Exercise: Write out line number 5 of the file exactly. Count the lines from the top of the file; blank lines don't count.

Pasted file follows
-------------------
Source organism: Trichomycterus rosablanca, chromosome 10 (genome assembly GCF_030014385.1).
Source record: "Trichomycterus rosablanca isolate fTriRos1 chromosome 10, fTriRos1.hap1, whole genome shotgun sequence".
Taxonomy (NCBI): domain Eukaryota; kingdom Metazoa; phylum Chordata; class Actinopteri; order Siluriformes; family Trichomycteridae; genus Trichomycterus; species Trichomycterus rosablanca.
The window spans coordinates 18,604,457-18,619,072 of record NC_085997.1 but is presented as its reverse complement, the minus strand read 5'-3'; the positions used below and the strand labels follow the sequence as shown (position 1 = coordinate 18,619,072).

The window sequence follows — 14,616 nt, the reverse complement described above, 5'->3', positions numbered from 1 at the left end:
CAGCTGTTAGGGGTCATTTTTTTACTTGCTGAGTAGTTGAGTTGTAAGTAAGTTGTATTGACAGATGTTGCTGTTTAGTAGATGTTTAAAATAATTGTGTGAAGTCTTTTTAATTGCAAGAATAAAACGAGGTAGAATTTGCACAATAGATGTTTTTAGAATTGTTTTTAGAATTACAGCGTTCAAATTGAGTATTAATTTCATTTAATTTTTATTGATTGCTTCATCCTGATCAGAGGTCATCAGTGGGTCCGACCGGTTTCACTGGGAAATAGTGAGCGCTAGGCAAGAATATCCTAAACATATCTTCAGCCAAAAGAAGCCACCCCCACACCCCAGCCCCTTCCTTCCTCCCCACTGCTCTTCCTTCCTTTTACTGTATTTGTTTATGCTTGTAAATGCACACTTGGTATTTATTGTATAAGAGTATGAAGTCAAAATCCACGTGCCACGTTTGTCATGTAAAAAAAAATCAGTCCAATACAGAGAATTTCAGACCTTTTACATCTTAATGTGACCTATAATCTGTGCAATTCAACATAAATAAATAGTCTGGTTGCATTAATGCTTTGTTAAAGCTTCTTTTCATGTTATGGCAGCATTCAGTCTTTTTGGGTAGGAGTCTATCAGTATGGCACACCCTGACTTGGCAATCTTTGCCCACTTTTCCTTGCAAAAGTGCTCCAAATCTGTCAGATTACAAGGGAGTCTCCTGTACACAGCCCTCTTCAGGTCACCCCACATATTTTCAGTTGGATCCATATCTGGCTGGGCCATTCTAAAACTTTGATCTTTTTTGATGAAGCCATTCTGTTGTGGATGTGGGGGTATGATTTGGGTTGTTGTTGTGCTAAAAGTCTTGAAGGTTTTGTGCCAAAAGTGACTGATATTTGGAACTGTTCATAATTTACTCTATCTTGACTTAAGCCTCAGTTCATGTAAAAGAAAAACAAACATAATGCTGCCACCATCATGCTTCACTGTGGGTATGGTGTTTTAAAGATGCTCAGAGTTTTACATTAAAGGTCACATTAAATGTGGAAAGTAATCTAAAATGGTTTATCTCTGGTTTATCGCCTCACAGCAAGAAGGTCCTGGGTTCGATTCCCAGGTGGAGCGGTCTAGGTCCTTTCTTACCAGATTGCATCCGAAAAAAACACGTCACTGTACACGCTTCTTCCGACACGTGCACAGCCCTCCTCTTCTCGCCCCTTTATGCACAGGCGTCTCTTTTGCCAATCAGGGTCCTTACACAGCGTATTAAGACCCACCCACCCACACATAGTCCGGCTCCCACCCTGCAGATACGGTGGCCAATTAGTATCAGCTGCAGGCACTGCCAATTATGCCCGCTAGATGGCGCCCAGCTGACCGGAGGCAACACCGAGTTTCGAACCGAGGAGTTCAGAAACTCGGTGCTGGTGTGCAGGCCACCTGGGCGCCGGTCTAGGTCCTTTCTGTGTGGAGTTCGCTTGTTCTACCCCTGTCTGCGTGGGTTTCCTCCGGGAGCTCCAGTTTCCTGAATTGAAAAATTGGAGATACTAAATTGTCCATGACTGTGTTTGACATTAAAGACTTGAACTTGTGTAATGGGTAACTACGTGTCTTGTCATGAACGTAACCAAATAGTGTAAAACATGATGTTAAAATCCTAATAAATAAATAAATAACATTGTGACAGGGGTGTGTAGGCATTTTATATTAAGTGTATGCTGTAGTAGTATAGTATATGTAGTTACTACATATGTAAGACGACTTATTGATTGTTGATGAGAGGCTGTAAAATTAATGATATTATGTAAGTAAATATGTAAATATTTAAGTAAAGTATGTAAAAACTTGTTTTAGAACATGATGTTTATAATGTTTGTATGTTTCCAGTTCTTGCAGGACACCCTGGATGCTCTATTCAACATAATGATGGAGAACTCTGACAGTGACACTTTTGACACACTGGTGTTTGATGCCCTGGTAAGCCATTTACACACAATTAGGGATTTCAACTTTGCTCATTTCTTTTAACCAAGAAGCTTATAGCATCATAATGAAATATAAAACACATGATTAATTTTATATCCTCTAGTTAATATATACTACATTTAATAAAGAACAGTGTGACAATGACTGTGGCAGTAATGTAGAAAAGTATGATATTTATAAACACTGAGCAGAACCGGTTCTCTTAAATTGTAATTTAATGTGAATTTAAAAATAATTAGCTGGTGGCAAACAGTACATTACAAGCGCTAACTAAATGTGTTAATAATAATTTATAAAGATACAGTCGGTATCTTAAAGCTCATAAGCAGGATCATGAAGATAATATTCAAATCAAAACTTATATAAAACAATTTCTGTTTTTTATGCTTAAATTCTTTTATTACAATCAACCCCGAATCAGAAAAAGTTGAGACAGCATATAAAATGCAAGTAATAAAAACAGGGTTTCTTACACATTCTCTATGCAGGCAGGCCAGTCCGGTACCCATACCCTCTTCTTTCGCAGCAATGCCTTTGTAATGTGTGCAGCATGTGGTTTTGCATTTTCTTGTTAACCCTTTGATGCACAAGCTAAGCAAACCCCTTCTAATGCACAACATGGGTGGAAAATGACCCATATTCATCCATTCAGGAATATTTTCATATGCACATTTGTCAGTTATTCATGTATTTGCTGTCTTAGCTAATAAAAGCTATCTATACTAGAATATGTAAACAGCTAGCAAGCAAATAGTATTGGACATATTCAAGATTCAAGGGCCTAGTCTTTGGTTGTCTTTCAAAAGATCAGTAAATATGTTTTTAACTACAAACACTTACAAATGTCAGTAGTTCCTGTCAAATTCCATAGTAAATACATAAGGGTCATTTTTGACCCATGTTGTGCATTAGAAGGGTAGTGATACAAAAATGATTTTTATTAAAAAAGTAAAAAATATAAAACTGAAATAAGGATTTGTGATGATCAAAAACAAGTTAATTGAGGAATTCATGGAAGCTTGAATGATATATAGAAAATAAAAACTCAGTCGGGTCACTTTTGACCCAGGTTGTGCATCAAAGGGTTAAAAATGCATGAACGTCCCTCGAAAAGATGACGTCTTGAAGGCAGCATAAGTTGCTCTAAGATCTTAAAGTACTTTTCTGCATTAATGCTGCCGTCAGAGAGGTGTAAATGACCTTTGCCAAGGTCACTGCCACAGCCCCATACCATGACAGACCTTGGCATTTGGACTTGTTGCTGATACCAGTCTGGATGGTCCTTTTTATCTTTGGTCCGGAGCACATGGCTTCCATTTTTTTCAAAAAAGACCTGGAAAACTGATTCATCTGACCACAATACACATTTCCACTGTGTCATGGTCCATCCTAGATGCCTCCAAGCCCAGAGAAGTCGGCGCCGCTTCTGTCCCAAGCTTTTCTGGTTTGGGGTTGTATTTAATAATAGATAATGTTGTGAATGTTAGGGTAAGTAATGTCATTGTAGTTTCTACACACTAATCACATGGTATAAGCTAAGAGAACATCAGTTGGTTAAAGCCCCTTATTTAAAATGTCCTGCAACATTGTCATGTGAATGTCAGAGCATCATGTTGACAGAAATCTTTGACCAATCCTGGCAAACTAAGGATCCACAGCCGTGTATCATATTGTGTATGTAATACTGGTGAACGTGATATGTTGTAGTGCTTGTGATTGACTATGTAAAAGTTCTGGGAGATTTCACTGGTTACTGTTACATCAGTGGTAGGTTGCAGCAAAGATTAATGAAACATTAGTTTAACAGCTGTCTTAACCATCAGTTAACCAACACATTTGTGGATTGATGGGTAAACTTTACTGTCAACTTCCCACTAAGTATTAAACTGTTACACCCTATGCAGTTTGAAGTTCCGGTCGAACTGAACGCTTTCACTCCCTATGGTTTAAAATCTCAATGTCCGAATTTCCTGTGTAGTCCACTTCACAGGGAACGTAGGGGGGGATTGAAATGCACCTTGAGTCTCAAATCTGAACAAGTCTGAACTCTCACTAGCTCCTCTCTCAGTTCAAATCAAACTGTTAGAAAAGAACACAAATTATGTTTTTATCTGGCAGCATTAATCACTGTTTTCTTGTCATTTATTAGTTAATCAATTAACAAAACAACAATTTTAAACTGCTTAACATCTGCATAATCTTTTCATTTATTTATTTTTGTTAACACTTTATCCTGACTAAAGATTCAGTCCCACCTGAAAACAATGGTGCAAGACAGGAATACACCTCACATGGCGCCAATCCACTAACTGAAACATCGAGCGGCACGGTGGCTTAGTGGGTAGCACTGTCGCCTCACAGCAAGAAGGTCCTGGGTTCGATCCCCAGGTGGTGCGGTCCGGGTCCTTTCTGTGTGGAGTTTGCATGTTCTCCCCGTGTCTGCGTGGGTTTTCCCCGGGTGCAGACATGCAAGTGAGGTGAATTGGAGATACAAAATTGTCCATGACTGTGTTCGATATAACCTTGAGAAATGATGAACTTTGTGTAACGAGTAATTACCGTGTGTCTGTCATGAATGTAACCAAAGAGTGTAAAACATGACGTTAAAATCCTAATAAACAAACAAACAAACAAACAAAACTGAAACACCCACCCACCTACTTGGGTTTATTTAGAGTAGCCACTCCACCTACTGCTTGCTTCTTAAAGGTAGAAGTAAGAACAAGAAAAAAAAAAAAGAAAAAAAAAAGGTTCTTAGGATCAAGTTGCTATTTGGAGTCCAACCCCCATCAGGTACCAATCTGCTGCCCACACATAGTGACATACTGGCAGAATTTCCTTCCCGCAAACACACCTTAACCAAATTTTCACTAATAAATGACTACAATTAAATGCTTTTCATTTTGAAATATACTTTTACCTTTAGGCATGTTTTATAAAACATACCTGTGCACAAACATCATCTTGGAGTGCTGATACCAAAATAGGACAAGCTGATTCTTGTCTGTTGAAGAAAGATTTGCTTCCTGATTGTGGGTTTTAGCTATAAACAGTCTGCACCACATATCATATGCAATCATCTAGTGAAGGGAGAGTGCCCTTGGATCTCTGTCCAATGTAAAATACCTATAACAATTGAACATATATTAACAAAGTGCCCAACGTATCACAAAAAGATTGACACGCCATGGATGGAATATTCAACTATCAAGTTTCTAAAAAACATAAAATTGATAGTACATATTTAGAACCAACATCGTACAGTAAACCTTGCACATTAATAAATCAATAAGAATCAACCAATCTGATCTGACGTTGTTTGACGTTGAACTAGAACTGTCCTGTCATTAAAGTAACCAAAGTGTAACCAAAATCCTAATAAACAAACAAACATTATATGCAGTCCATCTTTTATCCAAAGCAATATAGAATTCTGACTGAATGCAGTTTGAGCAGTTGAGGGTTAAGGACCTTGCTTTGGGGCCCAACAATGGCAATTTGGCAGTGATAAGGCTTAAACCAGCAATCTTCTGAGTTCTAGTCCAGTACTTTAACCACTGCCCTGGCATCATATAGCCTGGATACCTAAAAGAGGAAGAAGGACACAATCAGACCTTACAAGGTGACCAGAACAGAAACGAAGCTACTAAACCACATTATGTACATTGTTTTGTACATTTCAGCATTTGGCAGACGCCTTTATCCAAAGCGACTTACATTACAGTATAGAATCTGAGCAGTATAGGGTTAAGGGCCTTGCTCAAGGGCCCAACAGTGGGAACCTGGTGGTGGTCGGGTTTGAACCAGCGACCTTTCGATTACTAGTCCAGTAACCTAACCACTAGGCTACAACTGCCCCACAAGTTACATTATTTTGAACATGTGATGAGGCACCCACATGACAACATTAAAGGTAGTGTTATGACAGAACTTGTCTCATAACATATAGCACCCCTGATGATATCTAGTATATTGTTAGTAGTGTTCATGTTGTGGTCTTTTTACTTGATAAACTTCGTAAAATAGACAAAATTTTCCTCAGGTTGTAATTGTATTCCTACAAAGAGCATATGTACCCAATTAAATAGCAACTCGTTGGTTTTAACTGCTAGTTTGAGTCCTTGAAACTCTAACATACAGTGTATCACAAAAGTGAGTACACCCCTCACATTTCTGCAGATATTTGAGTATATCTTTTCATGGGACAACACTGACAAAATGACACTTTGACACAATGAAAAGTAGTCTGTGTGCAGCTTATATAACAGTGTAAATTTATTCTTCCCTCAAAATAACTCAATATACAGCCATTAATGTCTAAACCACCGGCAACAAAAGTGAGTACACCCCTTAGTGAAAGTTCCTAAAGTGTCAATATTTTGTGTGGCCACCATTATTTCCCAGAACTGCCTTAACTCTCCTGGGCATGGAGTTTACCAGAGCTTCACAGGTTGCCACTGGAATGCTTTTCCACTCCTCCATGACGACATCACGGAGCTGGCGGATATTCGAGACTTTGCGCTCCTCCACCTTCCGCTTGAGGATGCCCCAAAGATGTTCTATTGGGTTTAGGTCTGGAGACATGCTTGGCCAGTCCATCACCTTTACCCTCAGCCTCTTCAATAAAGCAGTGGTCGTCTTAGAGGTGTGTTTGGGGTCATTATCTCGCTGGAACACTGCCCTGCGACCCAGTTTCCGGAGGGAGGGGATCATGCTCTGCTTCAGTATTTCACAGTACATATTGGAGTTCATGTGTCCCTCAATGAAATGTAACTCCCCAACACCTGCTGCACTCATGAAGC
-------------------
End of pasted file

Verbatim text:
The window sequence follows — 14,616 nt, the reverse complement described above, 5'->3', positions numbered from 1 at the left end: